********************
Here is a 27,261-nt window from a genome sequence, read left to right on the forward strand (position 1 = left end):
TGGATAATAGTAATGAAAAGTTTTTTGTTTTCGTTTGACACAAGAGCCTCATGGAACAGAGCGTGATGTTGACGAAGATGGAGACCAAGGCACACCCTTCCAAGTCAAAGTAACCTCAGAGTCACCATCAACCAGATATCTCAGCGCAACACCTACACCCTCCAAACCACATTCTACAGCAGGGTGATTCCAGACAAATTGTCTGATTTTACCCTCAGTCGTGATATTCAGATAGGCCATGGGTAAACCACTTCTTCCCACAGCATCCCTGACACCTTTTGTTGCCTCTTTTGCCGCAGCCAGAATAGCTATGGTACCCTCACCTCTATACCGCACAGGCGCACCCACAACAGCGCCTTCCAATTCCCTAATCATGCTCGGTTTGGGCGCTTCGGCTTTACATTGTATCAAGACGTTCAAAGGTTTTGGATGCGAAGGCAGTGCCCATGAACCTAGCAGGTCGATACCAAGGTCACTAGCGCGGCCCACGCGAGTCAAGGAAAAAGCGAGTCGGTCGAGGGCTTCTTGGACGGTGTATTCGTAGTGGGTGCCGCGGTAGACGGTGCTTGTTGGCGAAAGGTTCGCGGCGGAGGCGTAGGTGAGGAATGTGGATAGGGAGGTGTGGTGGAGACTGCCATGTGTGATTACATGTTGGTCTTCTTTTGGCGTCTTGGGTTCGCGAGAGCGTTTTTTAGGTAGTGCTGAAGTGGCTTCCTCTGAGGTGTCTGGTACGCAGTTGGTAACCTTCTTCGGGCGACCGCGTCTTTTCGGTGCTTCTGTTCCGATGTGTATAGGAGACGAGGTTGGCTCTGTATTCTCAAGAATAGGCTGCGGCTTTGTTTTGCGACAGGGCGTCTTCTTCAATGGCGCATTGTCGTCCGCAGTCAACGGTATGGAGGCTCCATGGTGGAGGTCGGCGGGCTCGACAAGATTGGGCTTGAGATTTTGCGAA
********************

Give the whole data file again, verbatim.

Here is a 27,261-nt window from a genome sequence, read left to right on the forward strand (position 1 = left end):
TGGATAATAGTAATGAAAAGTTTTTTGTTTTCGTTTGACACAAGAGCCTCATGGAACAGAGCGTGATGTTGACGAAGATGGAGACCAAGGCACACCCTTCCAAGTCAAAGTAACCTCAGAGTCACCATCAACCAGATATCTCAGCGCAACACCTACACCCTCCAAACCACATTCTACAGCAGGGTGATTCCAGACAAATTGTCTGATTTTACCCTCAGTCGTGATATTCAGATAGGCCATGGGTAAACCACTTCTTCCCACAGCATCCCTGACACCTTTTGTTGCCTCTTTTGCCGCAGCCAGAATAGCTATGGTACCCTCACCTCTATACCGCACAGGCGCACCCACAACAGCGCCTTCCAATTCCCTAATCATGCTCGGTTTGGGCGCTTCGGCTTTACATTGTATCAAGACGTTCAAAGGTTTTGGATGCGAAGGCAGTGCCCATGAACCTAGCAGGTCGATACCAAGGTCACTAGCGCGGCCCACGCGAGTCAAGGAAAAAGCGAGTCGGTCGAGGGCTTCTTGGACGGTGTATTCGTAGTGGGTGCCGCGGTAGACGGTGCTTGTTGGCGAAAGGTTCGCGGCGGAGGCGTAGGTGAGGAATGTGGATAGGGAGGTGTGGTGGAGACTGCCATGTGTGATTACATGTTGGTCTTCTTTTGGCGTCTTGGGTTCGCGAGAGCGTTTTTTAGGTAGTGCTGAAGTGGCTTCCTCTGAGGTGTCTGGTACGCAGTTGGTAACCTTCTTCGGGCGACCGCGTCTTTTCGGTGCTTCTGTTCCGATGTGTATAGGAGACGAGGTTGGCTCTGTATTCTCAAGAATAGGCTGCGGCTTTGTTTTGCGACAGGGCGTCTTCTTCAATGGCGCATTGTCGTCCGCAGTCAACGGTATGGAGGCTCCATGGTGGAGGTCGGCGGGCTCGACAAGATTGGGCTTGAGATTTTGCGAA